Sometimes all you really need is an inexpensive heatsink for the job, admit it.
For example, if you're building a PC with one of the new generation 65W or 45W Intel energy efficient processors, a 700gram tower of heatpipes and aluminum is a luxury CPU cooling option you may not really require. Enter the Arctic Cooling Alpine 7 Pro socket 775 Intel heatsink; a value oriented low noise extruded aluminum heatsink for Intel processors (85W or less).
The Alpine 7 Pro retails for less than $15CDN ($15USD), and comes with a pre-installed patch of thermal compound. This is a no-frills heatsink, but it makes some concessions towards lower noise production. In tradition Arctic Cooling fashion, the Alpine 7 Pro is equipped with a fan suspended on rubber shock absorbing posts. The fan is suspended on Fluid Dynamic Bearings, is PWM controlled and rotates from a whisper quiet 500RPM to a moderately audible 2000RPM. Weighing it a 480 grams the Alpine 7 Pro is entirely aluminum, and covered by a 6 year warranty. The real question is whether the Alpine 7 Pro can stand up acoustically, and thermally.
Let's find out how a $15 heatsink stacks up against models costing 4x that.
The Alpine 7 Pro heatsink suspends its 2000RPM fan on four dual axial rubber vibration absorbing posts. The general purpose of this rubber post is to prevent fan motor vibrations from transferring to other areas of the computer chassis which could cause noise. The 92mm fan also minimizes turbulence and noise by essentially floating the impeller alone above the aluminum component, there is no edge of the fan frame for air to flow over.
This is the most novel feature of the Arctic Cooling Alpine 7 Pro heatsink. Traditionally, fans are clipped or screwed firmly into place.
Screws will hold a fan firmly, but do nothing to prevent rattling sounds from developing elsewhere if there is a little vibration going on. The Alpine 7 Pro's rubber posts at each corner of the fan hold it in place firmly..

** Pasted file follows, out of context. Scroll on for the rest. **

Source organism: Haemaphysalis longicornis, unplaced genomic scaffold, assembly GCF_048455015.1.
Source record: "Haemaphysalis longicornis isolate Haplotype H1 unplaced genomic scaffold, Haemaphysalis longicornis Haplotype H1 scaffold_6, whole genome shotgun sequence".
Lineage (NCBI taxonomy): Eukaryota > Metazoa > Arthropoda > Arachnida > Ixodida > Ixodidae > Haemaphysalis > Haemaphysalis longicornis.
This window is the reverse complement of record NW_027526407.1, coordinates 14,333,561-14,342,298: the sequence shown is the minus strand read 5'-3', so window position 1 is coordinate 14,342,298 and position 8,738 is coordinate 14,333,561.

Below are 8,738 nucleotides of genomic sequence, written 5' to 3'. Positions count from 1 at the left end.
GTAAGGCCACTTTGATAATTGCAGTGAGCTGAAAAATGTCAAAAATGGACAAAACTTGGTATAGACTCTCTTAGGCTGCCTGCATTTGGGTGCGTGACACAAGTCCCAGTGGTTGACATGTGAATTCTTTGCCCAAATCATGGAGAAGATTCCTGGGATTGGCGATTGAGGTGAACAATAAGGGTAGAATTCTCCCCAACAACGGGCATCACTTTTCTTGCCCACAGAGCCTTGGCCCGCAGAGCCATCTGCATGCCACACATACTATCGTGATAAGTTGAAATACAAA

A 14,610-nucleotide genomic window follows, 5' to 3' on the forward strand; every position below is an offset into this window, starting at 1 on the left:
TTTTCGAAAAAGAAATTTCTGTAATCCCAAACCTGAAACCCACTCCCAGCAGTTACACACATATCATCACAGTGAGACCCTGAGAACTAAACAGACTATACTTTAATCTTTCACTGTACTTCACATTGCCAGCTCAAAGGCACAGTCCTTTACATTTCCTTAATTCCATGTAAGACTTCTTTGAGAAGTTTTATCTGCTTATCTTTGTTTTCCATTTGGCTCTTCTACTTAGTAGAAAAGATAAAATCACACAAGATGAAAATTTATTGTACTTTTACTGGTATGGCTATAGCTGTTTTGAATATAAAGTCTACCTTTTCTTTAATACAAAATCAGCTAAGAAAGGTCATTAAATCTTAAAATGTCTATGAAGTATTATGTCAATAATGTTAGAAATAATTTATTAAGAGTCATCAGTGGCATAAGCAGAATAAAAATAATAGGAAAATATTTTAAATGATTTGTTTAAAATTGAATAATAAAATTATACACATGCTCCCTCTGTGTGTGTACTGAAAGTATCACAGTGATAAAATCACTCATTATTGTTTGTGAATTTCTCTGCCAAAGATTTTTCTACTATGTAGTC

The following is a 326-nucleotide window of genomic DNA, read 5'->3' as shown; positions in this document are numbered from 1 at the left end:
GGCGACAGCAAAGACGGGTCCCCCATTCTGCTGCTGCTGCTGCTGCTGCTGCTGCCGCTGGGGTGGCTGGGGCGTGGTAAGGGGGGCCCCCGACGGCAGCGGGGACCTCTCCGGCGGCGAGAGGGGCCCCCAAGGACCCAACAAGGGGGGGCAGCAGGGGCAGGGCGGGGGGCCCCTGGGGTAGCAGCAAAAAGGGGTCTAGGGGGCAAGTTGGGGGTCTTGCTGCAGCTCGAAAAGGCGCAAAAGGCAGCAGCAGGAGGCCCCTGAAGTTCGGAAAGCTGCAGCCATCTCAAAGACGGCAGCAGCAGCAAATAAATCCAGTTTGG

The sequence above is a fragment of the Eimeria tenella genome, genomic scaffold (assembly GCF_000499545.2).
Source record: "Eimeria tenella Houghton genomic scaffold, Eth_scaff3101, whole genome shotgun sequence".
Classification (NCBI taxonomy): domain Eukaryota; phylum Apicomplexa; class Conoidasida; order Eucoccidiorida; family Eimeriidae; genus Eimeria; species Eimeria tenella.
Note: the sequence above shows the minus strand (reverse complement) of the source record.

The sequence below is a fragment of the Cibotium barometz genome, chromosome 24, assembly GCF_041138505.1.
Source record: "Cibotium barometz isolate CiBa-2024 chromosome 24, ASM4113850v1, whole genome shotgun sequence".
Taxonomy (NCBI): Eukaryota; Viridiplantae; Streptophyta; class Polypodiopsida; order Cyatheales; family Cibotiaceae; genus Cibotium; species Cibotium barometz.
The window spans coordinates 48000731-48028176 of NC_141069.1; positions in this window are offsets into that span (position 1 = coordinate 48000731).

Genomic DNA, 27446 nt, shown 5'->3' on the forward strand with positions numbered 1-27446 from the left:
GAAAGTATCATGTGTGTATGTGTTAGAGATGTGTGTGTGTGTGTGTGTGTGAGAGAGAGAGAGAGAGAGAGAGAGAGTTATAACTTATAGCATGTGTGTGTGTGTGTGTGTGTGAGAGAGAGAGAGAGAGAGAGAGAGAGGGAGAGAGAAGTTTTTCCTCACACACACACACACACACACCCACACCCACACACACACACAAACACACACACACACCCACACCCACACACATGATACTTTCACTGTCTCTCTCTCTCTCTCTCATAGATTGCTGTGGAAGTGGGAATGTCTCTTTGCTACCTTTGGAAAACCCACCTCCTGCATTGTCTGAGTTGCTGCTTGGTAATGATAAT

The rubber fan mounts reduce the chance of errant noises, and at the same time absorb or dampen some of the vibrations that are inevitably caused by minor imbalances in the impeller.
Arctic Cooling's 'dualaxial' rubber post hold the lightweight Alpine 7 Pro fan in position, in both axis. The long term stability of the rubber fixtures with respect to drying out and becoming brittle, is one that remains to be seen.
Base Finish and Flatness
Flipping a heatsink over to inspect the business end is often a simple indicator of overall cooler quality. More practically speaking, a heatsink is in many ways only as effective as the contact it makes with the processor - the flatter and smoother the better. Base finish is one of the criteria that Frostytech measure in the course of evaluating heatsinks, and it involves two distinct aspects. Surface Finish is the first; this is calculated with the aid of Surface Roughness Comparator that has a cross section of common machine surface finishes and their numerical surface roughness equivalents in microinches. The second is Surface Flatness. This is tested with an engineers straight edge or proven flat surface, in two axis.
The extruded aluminum base of the Arctic Cooling Alpine 7 Pro heatsink has been sanded finish that is generally flat in the long axis, and very slight wavy in the opposite direction. Surface roughness is around 32 microinches, which is considered good. The Alpine 7 Pro ships with a patch of pre-applied thermal compound.
FrostyTech's Test Methodologies are outlined in detail here if you care to know what equipment is used, and the parameters under which the tests are conducted. Now let's move forward and take a closer look at this heatsink, its acoustic characteristics, and of course its performance in the thermal tests!
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